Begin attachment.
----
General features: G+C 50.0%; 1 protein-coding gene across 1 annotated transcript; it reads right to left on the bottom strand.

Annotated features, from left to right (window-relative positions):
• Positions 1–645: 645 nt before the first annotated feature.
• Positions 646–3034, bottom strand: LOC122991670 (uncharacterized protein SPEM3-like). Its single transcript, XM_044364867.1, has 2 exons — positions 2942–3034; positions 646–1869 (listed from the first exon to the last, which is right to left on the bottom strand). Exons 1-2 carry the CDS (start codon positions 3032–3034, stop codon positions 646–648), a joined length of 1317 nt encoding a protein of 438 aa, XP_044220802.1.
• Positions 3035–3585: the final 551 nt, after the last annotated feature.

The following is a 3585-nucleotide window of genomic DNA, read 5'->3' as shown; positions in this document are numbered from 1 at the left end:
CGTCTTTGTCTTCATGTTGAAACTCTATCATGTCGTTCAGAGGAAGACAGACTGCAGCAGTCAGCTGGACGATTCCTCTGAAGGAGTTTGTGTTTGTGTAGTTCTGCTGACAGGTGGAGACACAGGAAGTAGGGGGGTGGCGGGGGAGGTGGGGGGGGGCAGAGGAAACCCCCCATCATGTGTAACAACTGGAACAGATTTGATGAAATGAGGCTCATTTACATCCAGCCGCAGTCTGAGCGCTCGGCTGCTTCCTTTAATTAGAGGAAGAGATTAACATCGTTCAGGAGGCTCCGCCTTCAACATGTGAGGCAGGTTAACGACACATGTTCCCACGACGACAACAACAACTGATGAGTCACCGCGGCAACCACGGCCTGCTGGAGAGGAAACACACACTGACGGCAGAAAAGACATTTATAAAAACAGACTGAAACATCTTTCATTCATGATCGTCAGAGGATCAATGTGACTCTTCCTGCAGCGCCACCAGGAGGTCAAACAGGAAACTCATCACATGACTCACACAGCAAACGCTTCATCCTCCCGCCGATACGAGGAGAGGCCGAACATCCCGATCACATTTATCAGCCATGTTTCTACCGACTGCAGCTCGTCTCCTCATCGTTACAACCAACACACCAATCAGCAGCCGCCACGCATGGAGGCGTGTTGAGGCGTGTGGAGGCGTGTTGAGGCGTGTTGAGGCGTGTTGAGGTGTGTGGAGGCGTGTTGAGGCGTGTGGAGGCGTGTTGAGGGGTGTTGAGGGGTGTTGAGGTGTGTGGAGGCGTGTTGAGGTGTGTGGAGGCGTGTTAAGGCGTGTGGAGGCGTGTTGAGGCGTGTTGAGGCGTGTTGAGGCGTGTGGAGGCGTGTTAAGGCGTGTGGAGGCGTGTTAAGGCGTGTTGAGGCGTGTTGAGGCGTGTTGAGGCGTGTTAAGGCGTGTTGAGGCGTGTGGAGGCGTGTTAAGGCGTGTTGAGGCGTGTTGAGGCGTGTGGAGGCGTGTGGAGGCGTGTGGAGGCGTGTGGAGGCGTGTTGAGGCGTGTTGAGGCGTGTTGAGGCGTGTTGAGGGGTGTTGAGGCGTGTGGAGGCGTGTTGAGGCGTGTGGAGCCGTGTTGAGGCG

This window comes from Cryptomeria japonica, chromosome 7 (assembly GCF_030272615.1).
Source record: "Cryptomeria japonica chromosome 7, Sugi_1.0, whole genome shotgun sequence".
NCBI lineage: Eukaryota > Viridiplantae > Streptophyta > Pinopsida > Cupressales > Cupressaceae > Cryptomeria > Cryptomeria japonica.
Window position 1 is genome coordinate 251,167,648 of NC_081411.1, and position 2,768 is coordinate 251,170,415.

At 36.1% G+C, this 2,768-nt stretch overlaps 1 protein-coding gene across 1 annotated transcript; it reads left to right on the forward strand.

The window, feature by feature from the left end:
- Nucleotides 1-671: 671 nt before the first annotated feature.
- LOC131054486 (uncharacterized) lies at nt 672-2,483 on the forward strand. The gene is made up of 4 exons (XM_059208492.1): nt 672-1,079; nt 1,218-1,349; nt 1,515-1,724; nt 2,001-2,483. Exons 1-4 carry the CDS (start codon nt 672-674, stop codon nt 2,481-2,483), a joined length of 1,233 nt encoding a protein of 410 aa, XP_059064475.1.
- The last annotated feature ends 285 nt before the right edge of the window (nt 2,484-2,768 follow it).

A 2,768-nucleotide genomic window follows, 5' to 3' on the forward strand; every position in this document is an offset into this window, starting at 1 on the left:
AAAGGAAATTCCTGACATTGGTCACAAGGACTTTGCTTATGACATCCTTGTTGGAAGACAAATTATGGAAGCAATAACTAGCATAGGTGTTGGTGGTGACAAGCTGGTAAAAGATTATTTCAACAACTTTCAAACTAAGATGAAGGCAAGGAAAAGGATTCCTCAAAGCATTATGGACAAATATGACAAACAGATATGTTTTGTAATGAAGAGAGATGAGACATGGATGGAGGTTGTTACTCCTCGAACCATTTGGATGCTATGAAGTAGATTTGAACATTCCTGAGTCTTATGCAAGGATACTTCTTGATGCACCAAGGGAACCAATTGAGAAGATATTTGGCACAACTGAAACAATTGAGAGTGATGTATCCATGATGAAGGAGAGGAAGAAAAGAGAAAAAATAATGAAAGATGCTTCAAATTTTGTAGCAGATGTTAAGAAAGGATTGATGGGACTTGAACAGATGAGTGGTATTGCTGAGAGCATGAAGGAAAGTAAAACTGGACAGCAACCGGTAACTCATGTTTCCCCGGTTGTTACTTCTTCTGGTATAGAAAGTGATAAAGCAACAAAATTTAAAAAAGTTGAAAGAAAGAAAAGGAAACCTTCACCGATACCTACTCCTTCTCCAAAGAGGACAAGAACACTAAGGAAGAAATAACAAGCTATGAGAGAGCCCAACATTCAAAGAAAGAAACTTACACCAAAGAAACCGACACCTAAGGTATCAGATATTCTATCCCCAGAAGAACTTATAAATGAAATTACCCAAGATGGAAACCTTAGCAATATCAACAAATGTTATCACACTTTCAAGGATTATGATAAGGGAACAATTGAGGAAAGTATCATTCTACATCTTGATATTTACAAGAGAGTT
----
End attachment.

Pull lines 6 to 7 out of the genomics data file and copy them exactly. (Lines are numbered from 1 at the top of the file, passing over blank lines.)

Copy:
The following is a 3585-nucleotide window of genomic DNA, read 5'->3' as shown; positions in this document are numbered from 1 at the left end:
CGTCTTTGTCTTCATGTTGAAACTCTATCATGTCGTTCAGAGGAAGACAGACTGCAGCAGTCAGCTGGACGATTCCTCTGAAGGAGTTTGTGTTTGTGTAGTTCTGCTGACAGGTGGAGACACAGGAAGTAGGGGGGTGGCGGGGGAGGTGGGGGGGGGCAGAGGAAACCCCCCATCATGTGTAACAACTGGAACAGATTTGATGAAATGAGGCTCATTTACATCCAGCCGCAGTCTGAGCGCTCGGCTGCTTCCTTTAATTAGAGGAAGAGATTAACATCGTTCAGGAGGCTCCGCCTTCAACATGTGAGGCAGGTTAACGACACATGTTCCCACGACGACAACAACAACTGATGAGTCACCGCGGCAACCACGGCCTGCTGGAGAGGAAACACACACTGACGGCAGAAAAGACATTTATAAAAACAGACTGAAACATCTTTCATTCATGATCGTCAGAGGATCAATGTGACTCTTCCTGCAGCGCCACCAGGAGGTCAAACAGGAAACTCATCACATGACTCACACAGCAAACGCTTCATCCTCCCGCCGATACGAGGAGAGGCCGAACATCCCGATCACATTTATCAGCCATGTTTCTACCGACTGCAGCTCGTCTCCTCATCGTTACAACCAACACACCAATCAGCAGCCGCCACGCATGGAGGCGTGTTGAGGCGTGTGGAGGCGTGTTGAGGCGTGTTGAGGCGTGTTGAGGTGTGTGGAGGCGTGTTGAGGCGTGTGGAGGCGTGTTGAGGGGTGTTGAGGGGTGTTGAGGTGTGTGGAGGCGTGTTGAGGTGTGTGGAGGCGTGTTAAGGCGTGTGGAGGCGTGTTGAGGCGTGTTGAGGCGTGTTGAGGCGTGTGGAGGCGTGTTAAGGCGTGTGGAGGCGTGTTAAGGCGTGTTGAGGCGTGTTGAGGCGTGTTGAGGCGTGTTAAGGCGTGTTGAGGCGTGTGGAGGCGTGTTAAGGCGTGTTGAGGCGTGTTGAGGCGTGTGGAGGCGTGTGGAGGCGTGTGGAGGCGTGTGGAGGCGTGTTGAGGCGTGTTGAGGCGTGTTGAGGCGTGTTGAGGGGTGTTGAGGCGTGTGGAGGCGTGTTGAGGCGTGTGGAGCCGTGTTGAGGCG